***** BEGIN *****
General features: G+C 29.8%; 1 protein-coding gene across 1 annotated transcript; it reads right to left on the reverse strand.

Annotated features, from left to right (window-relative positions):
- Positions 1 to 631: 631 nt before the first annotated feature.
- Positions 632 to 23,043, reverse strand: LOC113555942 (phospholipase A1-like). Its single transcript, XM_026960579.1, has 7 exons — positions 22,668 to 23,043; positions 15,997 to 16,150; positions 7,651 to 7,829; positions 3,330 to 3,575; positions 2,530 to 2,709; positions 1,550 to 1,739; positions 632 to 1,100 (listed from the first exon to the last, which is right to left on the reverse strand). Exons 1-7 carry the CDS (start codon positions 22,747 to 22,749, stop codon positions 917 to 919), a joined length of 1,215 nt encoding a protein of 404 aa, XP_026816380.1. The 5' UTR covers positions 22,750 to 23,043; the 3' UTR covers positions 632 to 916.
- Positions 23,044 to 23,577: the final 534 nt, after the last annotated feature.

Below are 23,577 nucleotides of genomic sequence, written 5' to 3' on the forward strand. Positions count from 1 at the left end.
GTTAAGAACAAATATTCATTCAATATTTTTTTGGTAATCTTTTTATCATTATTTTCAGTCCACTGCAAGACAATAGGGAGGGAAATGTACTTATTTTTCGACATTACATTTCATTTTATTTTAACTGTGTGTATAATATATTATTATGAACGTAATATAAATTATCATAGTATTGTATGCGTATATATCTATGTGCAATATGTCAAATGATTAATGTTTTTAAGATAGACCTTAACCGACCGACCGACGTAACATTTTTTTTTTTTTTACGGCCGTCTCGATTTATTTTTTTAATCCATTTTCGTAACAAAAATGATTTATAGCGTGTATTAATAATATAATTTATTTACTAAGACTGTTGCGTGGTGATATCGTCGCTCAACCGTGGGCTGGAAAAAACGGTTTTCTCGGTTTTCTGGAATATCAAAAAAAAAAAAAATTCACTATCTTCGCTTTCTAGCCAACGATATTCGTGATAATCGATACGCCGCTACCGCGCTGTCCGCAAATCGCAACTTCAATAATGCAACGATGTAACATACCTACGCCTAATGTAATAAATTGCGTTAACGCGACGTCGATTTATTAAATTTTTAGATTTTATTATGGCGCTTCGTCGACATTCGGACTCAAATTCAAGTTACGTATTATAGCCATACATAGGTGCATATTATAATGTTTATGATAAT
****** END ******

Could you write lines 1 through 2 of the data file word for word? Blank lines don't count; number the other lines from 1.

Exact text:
General features: G+C 29.8%; 1 protein-coding gene across 1 annotated transcript; it reads right to left on the reverse strand.

Annotated features, from left to right (window-relative positions):